When travellers of the world decide to explore South Africa a discerning few find themselves in the Karoo, where nature dazzles on the endless plains and among the mountains. Here, in blazing summers and icy winters, the silence is so pure you can hear God think, the stars so near you feel you have only to reach out to touch them.
The Karoo is one of the world’s most unique, arid zones. In South Africa it stands alone, globally it is an envied rarity.
Situated in the western parts of the Eastern Cape, Steytlerville is the home of peace and tranquillity. Here one can rest, relax, refresh yourself and recharge the inner batteries of your soul, while exploring, enjoying yourself and indulging your need for some unusual entertainment.
Steytlerville lies at the entrance to the eastern parts of the Baviaanskloof and showcases a host of architectural gems like quaint Edwardian- and Victorian-era houses with tin roofs and large street-facing verandas complete with broekie lace and stained glass windows.
One of the best towns the Karoo has to offer, Steytlerville with its bougainvillea-lined streets and horse-drawn carts is a diamond waiting to be discovered. It comes as no surprise then that the town is home to several South African personalities, as a holiday in this town easily leads to relocation.
In 1875 the farm Doorspoort, central to the heartland of Willowmore, Uitenhage and Jansenville, was purchased from the Cape Government in order to establish a town and church. A surveyor was contracted to subdivide the farm and to survey as a start 200 erven. In September 1880 these erven were auctioned and it fetched prices ranging from £80 to £30 an erf.
In 1876 Steytlerville was established and named after Reverend Steytler whose efforts resulted in the establishment of a new Dutch Reformed Congregation.
The exceptionally wide Main Street of Steytlerville was designed at the time to allow ox wagons to turn around at both ends. Nowadays it is divided by flower boxes planted with bougainvillas in the centre and the lamp poles are adorned with the coats of arms of families associated with the town and area. Houses provide fine examples of Edwardian and Victorian architecture.
In 1910 Port Elizabeth and Uitenhage was abuzz with the news that a diamond had been found on the farm Springbokvlakte in the Steytlerville district.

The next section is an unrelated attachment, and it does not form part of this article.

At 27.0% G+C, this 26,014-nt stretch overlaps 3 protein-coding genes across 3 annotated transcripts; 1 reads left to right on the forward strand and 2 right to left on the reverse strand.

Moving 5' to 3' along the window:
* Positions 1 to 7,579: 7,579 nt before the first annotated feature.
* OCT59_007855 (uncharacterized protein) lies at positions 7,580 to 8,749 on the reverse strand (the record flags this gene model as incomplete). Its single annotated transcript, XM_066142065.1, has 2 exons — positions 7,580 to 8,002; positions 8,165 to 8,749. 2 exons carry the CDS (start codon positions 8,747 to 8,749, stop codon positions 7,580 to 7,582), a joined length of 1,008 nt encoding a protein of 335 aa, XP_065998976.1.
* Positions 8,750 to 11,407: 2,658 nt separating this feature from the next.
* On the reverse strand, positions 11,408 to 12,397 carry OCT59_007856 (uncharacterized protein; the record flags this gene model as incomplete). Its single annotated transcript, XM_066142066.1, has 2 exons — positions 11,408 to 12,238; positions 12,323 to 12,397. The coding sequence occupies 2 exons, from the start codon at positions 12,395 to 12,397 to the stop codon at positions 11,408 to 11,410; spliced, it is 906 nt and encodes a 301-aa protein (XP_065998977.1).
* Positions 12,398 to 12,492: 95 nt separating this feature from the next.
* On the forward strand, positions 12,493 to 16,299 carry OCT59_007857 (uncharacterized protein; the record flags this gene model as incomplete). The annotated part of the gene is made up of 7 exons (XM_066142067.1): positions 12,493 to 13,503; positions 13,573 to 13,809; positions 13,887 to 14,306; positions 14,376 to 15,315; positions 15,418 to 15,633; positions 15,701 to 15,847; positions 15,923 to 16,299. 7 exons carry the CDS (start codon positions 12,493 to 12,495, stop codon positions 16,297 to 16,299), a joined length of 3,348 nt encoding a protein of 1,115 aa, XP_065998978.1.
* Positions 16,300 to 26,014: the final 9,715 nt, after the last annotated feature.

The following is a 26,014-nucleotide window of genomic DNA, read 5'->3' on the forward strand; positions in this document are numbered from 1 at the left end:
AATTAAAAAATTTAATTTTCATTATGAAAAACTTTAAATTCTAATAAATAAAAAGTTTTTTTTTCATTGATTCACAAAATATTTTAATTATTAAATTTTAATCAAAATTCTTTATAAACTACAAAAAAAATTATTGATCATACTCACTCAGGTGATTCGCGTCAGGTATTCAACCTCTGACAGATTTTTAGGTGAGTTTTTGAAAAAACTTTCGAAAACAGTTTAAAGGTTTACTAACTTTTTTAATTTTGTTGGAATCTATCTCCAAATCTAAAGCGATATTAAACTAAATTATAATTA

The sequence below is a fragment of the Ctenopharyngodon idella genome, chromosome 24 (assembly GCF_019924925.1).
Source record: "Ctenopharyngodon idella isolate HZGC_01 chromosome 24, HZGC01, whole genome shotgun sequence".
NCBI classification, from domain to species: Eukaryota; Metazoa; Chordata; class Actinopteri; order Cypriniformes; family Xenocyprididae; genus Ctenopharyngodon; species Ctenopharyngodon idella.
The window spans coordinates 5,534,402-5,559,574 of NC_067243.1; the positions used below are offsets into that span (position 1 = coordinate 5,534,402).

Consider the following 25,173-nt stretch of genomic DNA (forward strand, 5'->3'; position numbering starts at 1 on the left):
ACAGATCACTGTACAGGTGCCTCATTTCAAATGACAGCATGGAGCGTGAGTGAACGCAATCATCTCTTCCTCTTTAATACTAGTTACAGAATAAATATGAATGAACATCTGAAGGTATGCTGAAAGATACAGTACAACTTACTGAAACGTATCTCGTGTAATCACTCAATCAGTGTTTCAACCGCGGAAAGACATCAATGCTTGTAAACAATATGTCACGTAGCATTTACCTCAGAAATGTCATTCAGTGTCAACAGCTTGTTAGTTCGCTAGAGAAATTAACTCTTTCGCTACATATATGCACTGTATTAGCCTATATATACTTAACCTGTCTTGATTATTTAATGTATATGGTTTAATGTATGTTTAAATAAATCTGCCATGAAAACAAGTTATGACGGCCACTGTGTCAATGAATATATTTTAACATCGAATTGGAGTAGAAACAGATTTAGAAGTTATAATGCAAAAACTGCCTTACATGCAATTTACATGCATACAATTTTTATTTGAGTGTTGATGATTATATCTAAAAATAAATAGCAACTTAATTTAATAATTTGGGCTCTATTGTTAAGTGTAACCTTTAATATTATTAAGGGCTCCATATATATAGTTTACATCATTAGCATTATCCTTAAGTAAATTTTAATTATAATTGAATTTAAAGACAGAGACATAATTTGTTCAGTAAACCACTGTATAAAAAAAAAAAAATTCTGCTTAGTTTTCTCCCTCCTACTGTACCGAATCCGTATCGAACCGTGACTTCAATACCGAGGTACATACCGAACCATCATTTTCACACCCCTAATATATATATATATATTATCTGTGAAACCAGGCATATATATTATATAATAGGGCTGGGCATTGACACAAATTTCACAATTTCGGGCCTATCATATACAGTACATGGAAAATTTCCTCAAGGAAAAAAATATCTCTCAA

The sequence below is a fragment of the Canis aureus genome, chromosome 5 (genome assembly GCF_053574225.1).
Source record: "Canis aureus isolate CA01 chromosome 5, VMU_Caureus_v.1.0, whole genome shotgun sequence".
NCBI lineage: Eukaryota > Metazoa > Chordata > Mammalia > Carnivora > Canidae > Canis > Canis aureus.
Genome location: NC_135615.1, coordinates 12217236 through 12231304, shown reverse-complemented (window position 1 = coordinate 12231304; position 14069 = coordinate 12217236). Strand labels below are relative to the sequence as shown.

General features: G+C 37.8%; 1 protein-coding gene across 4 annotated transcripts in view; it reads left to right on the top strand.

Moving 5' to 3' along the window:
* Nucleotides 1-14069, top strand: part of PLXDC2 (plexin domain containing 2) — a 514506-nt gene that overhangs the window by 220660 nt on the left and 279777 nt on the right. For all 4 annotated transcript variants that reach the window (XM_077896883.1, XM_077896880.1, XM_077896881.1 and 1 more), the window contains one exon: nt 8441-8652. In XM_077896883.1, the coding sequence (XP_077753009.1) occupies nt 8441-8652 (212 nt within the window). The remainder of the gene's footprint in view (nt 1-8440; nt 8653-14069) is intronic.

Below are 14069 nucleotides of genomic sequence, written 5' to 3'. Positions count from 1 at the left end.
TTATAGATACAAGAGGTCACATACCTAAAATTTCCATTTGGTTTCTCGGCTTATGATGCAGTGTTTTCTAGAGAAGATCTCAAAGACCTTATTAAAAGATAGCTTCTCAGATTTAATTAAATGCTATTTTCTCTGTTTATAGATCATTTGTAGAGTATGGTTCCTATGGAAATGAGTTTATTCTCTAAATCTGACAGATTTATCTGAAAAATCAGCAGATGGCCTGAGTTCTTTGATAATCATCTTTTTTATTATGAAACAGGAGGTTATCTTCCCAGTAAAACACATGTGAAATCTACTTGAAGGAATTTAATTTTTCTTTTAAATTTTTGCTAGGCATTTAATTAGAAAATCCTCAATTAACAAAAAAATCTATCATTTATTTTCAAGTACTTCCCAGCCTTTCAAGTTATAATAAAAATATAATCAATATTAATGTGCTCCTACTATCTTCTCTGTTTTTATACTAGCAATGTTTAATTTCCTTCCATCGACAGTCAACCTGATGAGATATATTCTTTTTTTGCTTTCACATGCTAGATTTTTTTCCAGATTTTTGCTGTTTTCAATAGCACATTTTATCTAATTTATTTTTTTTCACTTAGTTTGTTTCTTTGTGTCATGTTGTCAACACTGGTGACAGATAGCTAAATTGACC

A Mr Dorfling had found a diamond of over four carats, among others. A group of prominent men in Port Elizabeth and Uitenhage then formed the Springbokvlakte Diamond Prospecting and Developing Syndicate. They offered shares of one pound in the prospecting area. In those days the site was described as being eight hours by rail and by cart horse from Port Elizabeth. Mr PK Roberts was appointed to investigate the prospects and reports improved daily.
There were three shafts on the property, each approximately 35 feet deep and 220 feet in length. Several more diamonds had been discovered, but towards the end of November 1910, a hitch was found. According to the title deed of the farm over which the syndicate had the option of purchase, everything had to be put into a proper legal basis; the directors thought it advisable to suspend operations. And that was the end of the diamond rush in Steytlerville.
Dr A.G. Visser – Poet and Medical Doctor
Dr A.G. Visser lived in Steytlerville during 1909 – 1916. Besides being a medical doctor and poet, Visser was also very musical and conducted the church choir during Sunday morning services. During this time he would quickly slip out to see his patients when the service commenced, and slip back in again just in time to lead the choir in their closing hymn.
His one time home in the main street is now declared a National Monument.
Danie Craven – Rugby Legend
Dr Danie Craven or "Dok" has an interesting connection with Steytlerville. It was here where he wooed Beyera Hayward and eventually married her in the Steytlerville Town Hall. Whilst being the Springbok Captain he played a game for Steytlerville against Willowmore. He mentioned it as one of his hardest games ever, seeing that everybody kept telling the players to "give the ball to Craven" and of course, he was drilled into the hard ground playing field by all 15 opponents.
Nobody has made a contribution to rugby of such variety and intensity as Danie Craven did - and nobody will, not with the changed workings of professional rugby.
Craven played for and captained the Springboks when they were at their best and the masters of the rugby world in the thirties. Dok passed away in 1993.